Apart from the entertainment value provided by politicians blundering into foreign affairs with their mouths wide open and eyes wide shut, their efforts inadvertently end up providing a short but helpful social studies lesson about countries of which New Zealanders would otherwise know very little. After all, who would remember that Finland is the second-happiest country in the world (after Denmark) if Cabinet minister Gerry Brownlee hadn’t made his breathtakingly ill-informed assertion that Finns were uneducated, starving, misogynist brutes – not his words, but his general theme.
Next it was Opposition finance spokesman David Parker’s turn, with his assertion that having Australian firms invest in New Zealand puts us at risk of becoming “Australia’s Mexico”, carrying out “lower-value jobs such as making cigarettes”. The inference was that the US exports its low-paid, dirty work to Mexico, and Australia is doing the same to New Zealand.
The problem with Parker’s argument is that some of New Zealand’s highest-paid and best-educated workers are employed by Australian firms – in the trading banks, for a start, and many other industries, too. The irony is that many of the journalists reporting on Parker’s comments work for foreign-owned media companies. There are, of course, also many lower-paid jobs at companies with overseas owners and those jobs are also welcome. Not everyone can be or even wants to be a politician. Thank goodness for that.
Further, as Mexican Ambassador Leonora Rueda was quick to point out, Parker is wrong about Mexico. Mexico this year assumes the annual presidency of the G20, a grouping of the world’s 20 most-infl uential developed and emerging economies. She politely refrained from pointing out that New Zealand is not among them. More importantly, she said Mexico was now one of the world’s largest recipients of foreign investment. The Mexican aerospace industry ranks first in manufacturing investment in the world, with investments greater than those of the US, Russia, China or India, and it would export goods worth US$4.5 billion this year, Rueda said.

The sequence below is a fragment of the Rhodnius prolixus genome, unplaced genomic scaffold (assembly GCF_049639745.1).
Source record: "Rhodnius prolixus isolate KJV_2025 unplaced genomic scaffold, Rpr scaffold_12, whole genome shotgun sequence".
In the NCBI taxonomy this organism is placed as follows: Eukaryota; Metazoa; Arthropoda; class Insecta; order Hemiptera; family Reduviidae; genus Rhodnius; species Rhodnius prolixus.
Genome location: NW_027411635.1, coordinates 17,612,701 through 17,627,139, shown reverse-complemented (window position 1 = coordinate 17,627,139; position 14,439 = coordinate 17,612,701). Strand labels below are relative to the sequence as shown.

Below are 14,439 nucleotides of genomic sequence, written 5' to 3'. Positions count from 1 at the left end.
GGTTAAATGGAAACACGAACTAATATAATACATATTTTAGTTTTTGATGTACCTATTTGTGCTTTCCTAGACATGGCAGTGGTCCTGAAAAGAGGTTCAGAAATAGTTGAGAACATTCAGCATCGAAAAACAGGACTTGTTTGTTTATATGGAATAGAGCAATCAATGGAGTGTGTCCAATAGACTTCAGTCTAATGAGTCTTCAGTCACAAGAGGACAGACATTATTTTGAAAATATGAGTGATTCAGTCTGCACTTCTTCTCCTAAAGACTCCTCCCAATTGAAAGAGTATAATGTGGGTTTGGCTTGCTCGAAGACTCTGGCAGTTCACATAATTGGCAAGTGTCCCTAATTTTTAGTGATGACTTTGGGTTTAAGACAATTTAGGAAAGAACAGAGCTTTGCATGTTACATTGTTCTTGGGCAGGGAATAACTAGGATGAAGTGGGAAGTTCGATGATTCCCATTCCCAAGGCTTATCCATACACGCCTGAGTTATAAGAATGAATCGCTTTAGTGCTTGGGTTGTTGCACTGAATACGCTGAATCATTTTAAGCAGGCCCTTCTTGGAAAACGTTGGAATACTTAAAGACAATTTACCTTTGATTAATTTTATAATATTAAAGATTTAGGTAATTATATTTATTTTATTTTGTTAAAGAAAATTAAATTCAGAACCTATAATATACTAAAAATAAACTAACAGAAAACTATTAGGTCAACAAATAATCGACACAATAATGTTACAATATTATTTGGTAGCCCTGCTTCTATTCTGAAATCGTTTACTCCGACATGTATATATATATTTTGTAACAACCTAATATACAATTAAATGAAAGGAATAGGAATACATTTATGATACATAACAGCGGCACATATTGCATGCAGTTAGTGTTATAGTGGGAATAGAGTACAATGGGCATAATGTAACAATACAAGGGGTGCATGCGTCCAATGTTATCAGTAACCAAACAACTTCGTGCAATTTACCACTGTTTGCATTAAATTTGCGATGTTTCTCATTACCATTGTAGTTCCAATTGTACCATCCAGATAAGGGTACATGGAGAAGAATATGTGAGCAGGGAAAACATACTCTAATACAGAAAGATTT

Her intervention provides a reminder, so soon after the bitterness over Shanghai Pengxin’s New Zealand dairying venture, that high-quality foreign investment injects wealth and jobs into the recipient country. Foreign firms operating here are bound by New Zealand’s laws and regulations. They spend money in our economy, provide jobs, skills, security and prospects to local workers, and increase revenue to the Government through PAYE and other taxes, just as New Zealand-owned companies do.
For many employees, the nationality of company ownership is irrelevant. The quality of the management, being valued and respected at work and having prospects for extra training and promotion are much more important to workers than accents in the boardroom. The Council of Trade Unions, rather than welcoming news of jobs coming to New Zealand from Australia, said this was a sign that New Zealand was a low-wage economy.
There certainly is a signifi cant gap between New Zealand and Australian wage rates – about 30% in Australia’s favour. Of course, New Zealanders would like to see it close, and attracting more jobs here should help. It is highly likely that lower New Zealand pay rates are one factor in Heinz Australia, Woolworths and Philip Morris making the shift across the Tasman. When deciding where to make their investment, the lower Kiwi dollar, an educated but less unionised workforce, a more transparent tax system, the absence of corruption, a familiar business culture and the existence of good infrastructure probably also played a part.
New Zealand does not grovel to overseas companies. But nor should New Zealanders, especially politicians, denigrate the jobs those companies provide. It is a tiresome fact of life that most people of working age need to work. In the absence of New Zealand fi rms offering more employment, foreign investment is the next best thing; without it, New Zealand would be a poorer country.
It is important, however, that New Zealand try to turn more of its own small-to-medium-sized businesses into international companies. That is most likely to happen when they are big enough to make overseas investments of exactly the kind that New Zealanders are often squeamish about being made here. We should not fear it. A country that did not welcome foreign investment, or was unattractive to it, would be a dire place. North Korea comes to mind.